Control & Data Security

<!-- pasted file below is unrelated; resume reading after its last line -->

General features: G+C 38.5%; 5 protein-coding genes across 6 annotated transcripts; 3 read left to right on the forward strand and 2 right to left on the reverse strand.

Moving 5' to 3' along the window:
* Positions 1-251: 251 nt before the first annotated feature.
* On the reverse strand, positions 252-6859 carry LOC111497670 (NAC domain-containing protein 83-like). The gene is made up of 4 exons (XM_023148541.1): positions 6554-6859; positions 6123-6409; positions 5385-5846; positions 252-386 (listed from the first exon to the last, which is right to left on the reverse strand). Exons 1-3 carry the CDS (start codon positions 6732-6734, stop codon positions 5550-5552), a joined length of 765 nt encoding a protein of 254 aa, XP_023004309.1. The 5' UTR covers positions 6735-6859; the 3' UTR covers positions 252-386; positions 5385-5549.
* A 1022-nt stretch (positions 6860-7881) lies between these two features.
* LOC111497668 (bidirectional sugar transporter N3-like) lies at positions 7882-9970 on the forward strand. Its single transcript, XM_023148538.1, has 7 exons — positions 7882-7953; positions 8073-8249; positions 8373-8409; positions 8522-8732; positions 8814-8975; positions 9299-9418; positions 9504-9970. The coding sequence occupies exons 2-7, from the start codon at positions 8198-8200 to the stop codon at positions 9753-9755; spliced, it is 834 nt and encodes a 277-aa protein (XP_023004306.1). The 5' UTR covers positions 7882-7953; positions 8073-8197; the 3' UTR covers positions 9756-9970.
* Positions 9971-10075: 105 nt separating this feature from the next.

One of the reasons why it may make sense to use Moses sometimes is to keep your data and training and translation activity REALLY REALLY private (e.g. translations of interrogation transcripts where persuasion involving water might be used). The need for security and privacy makes sense for national security applications, but I find it hard to understand the resistance some global companies have, to working in the cloud when a lot of this MT and PEMT content ends up on the web anyway. For most companies cloud computing simply makes sense and spares the user from the substantial IT burden of maintaining the hardware infrastructure needed to play at the highest professional level. (Asia Online actually makes it’s full training and translation environment available for on-premise installation for large enterprise customers like LexisNexis who process hundreds of millions of words a day and have suitable computing and human resource expertise to handle this).